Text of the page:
A valve is a component in a piping system that is used to control the flow of the media through the system. This control is achieved by the manipulation of some type of obstructer within the valve. Actuated valves use mechanical devices called "actuators" to operate the valve using a power source such as compressed air or electricity. Most actuated valves are also available in a manually operated version, or as an actuated valve with a manual override.
All of the most common types of automated valves fall into one of three main categories. They are linear, rotary, and self-actuated. There are a variety of valve types within each of these categories each having its own benefits. This training course is focused on rotary and linear actuated valves.
Rotary Valves (also referred to as “quarter-turn” valves)
These types of valves rely on the rotary motion of the flow obstructer In most cases this rotation is limited to 90 degrees (one quarter-turn), however, there are valves that operate using a larger degree of rotation and have more than 2 positions that are used in regular operation. Valves that are truly quarter-turn are completely closed at 0˚ and completely open at 90˚. Examples of quarter-turn valves are ball valves, plug valves, and butterfly valves.
There are 2 distinct types of linear valves: rising stem (multi-turn) and axial. While both valve types rely on the linear motion of the flow obstructer, they are very different in construction and operation.
Multi-turn rising stem valves move the obstructer by the rotation of a threaded rod (stem) which is attached to the obstructer Examples of multi-turn valves are gate valves, globe valves, pinch valves, diaphragm valves, and needle valves. These valve types are commonly used for flow control applications.
Axial valves use pneumatic or electro-magnetic force to slide the obstructer along an axis. Some examples of these are coaxial valves, and angle seat valves. These valves are typically fast acting and only used for on/off process applications.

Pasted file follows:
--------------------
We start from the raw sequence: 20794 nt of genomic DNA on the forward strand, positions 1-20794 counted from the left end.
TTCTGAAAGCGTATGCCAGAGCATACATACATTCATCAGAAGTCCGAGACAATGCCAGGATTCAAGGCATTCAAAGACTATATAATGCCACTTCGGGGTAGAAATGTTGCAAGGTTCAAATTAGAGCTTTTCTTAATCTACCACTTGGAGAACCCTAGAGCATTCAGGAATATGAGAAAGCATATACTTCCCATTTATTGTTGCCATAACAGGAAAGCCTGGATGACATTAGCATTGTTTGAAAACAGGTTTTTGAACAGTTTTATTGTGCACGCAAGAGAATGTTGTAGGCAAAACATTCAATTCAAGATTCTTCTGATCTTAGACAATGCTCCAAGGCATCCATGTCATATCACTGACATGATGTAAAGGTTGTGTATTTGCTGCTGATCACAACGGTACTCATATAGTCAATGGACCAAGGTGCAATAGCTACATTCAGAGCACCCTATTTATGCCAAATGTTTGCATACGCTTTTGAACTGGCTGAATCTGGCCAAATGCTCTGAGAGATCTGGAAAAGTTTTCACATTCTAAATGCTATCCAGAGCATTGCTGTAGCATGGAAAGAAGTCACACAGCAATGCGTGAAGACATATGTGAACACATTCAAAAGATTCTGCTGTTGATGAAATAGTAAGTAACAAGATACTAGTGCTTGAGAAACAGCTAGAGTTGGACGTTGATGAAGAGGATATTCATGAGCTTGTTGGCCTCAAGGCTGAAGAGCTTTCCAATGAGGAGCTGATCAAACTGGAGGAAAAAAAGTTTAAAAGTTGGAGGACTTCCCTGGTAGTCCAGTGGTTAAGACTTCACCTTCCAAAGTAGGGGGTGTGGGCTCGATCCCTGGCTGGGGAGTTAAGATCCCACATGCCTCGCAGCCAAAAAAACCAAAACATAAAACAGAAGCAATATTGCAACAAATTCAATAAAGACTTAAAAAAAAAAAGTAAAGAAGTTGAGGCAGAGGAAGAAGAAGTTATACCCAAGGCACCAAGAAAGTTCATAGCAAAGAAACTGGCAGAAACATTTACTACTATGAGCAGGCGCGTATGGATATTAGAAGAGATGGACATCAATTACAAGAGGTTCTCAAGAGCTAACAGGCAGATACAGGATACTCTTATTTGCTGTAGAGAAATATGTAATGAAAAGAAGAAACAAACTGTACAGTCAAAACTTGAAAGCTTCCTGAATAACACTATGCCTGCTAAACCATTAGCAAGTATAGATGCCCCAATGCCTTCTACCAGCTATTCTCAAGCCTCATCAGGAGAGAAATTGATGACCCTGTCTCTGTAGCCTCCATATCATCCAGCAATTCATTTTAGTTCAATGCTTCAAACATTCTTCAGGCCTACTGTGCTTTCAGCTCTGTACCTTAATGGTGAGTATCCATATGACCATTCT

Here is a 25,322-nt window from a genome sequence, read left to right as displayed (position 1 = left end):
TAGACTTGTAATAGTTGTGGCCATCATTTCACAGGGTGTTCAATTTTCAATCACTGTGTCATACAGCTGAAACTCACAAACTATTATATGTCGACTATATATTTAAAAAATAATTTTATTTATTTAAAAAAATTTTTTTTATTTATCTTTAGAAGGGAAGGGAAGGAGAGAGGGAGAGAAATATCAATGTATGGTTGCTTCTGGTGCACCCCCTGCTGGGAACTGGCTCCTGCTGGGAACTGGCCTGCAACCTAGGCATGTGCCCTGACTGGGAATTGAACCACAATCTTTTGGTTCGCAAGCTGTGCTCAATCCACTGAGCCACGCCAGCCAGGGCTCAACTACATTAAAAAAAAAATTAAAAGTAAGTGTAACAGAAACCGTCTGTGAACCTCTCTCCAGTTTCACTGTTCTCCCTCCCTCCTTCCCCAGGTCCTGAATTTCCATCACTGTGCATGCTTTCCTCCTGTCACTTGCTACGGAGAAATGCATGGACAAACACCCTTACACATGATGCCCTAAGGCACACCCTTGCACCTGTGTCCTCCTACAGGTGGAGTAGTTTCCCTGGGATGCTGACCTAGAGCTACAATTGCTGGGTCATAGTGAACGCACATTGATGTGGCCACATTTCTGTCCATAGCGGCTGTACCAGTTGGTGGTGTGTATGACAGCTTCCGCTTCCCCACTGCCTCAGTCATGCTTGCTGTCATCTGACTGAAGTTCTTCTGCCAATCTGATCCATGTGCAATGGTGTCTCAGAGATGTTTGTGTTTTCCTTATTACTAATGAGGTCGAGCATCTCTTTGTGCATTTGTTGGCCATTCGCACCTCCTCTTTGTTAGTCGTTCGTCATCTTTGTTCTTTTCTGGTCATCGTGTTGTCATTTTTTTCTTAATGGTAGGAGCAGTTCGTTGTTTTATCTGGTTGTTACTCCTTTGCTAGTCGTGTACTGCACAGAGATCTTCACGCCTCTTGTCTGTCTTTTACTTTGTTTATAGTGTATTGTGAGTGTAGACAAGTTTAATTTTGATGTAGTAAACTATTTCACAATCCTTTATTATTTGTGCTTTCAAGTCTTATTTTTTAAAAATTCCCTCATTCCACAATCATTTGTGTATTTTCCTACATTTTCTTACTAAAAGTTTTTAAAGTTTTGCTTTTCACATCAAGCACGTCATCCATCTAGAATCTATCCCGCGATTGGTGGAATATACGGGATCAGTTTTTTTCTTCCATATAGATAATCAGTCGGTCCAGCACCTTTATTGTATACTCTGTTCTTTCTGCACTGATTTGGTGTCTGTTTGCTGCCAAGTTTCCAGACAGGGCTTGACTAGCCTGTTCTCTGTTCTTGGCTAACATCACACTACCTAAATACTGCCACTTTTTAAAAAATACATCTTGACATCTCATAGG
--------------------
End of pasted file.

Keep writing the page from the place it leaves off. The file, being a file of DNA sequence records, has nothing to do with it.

Quarter-turn 2-way ball valves are by far the most common type of process control valve. They are 2-way (inlet and outlet), 2-position (open and closed) valves that are used for shut-off or isolation of a system, or a loop or component within a system. The basic construction of a ball valve includes a ball as the obstructer which is sandwiched between two cup shaped seals referred to as “seats”. Typically the ball has a bore straight through it. Media flows through this bore when the valve is open. When the ball is rotated 90˚, the flow of media is stopped by the sides of the ball which now completely fill the opening in the seats.
3, 4, and even 5-way ball valves are also available, but far less common. These types of ball valves are covered in the
Ball Valves are best suited for on/off applications. Throttling is possible, but not an ideal use for most standard ball valves. Specialty ball valves are available for throttling.
The basic construction of a plug valve is practically identical to that of a ball valve with the exception of the shape of the obstructer used. In this case, the ball is replaced by a slightly tapered cylinder. This cylinder has a bore through it just like a ball valve, and it operates the same way where it is open in one position, and closed when rotated 90˚.
There are advantages to plug valves that make them the preferred choice in certain applications. One is that they contain no voids or cavities in which media can get trapped. Another is that they can be adjusted to fix leaks that may develop over time, where as a ball valve would need to be repaired or replaced.
Like ball valves, plug valves are typically used for on/off applications. Plug valves are often used in extreme service applications such as refineries and chemical plants, where the environment of use is corrosive.
In contrast to ball and plug valves, butterfly valves use a disc shaped obstructer. Basic, general duty butterfly valves are called "resilient seated". They have a single seal ring that acts a a seal between the valve body and disc, as well as the seal between the pipe flanges and valve body. When the disc is perpendicular to the direction of flow, the flow is stopped. When rotated 90˚ the flow goes through the valve by traveling around the slim profile of the disc.
Butterfly valves are commonly used on larger pipe sizes where a ball or plug valve would get very large, expensive, and heavy. Butterfly valves also function rather well as a flow control valve or an on/off valve. If a manual actuator is used in a flow control application, it must lock into place, so that the force of the fluid does not rotate the disc in either direction. Most manual butterfly valves do incorporate this feature.